Times have changed since the real estate boom of the 1980s. New technology, the flow of information, the global economy and a shift in societal structures have altered the real estate game forever. This isn’t our parents’ real estate market. And some of the strategies that were put to use in the ‘80s, if implemented today, would cause financial harm or result in missed opportunities — or both.
Here are five tips to consider as you explore buying or selling in this next generation of real estate.
1. We have evolved: Owning might not be for everyone
The typical home buyers of last generation got married in their early 20s, moved to a single-family home in the suburbs, got a 30-year fixed mortgage and planned to pay it off. Buying a home happened once, maybe twice in a lifetime.
It’s no longer standard practice to live in your hometown after high school or college. In fact, it’s more common for today’s professional to take a job in Denver, Dallas or even Dubai. Additionally, that stable long-term job, with access to a pension after retirement, has all but evaporated. Buyers change jobs more often than ever. The flexibility granted by renting has provided a different picture of today’s American Dream for many.
2. Technology speeds things up: But don’t rush a real estate purchase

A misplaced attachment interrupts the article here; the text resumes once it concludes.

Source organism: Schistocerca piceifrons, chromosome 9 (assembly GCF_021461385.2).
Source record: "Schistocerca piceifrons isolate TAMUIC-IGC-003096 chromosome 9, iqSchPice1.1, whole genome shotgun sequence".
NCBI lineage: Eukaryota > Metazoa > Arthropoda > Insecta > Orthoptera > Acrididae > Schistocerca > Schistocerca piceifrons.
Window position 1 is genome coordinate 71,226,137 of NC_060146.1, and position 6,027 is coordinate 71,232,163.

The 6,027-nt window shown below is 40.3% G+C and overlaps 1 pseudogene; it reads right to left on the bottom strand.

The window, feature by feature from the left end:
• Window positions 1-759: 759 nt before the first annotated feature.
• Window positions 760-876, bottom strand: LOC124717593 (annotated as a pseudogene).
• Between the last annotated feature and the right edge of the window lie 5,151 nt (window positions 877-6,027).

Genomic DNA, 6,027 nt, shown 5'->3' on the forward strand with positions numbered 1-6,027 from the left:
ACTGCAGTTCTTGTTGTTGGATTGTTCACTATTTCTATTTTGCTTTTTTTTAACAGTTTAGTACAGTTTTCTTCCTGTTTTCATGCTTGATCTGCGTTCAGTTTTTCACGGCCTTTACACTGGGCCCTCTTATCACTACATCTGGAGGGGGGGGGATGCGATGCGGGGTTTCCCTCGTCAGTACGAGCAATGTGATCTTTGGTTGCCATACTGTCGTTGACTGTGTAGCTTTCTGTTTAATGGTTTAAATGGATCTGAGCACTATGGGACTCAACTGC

Not unlike most industries, technology and the Internet have sped up the processes of looking for, transacting or selling a home. A great new listing could hit a buyer via a text from their agent, an email alert from the local MLS, a notification from Zillow on a mobile device and maybe even an old-fashioned phone call from the buyer’s agent. The actual real estate transaction process has been sped up as well. Clients can sign contracts or review property inspection reports and disclosures on a mobile device during their beach vacation. Even so, no matter how quickly we move or how much technology can make our world efficient today, buying or selling a home should never be rushed.
3. The real estate agent’s role has shifted: But a good agent still matters
Before the Internet and online listings, some people believed the real estate agent’s only value was to provide access to the listings. It’s always been a highly emotional and financial decision, and a good local agent likely did more than just open doors in the 1980s. Today, an additional part of the agent’s role is to make sense of the information. Data alone is meaningless without color. A good local agent, living and breathing their market, will add more value than ever. Finally, in many parts of the country, where attorneys are not involved in real estate transactions, the agent is the center of the transaction. Don’t settle. If you are not impressed with your agent, find another. The right agent can make all the difference.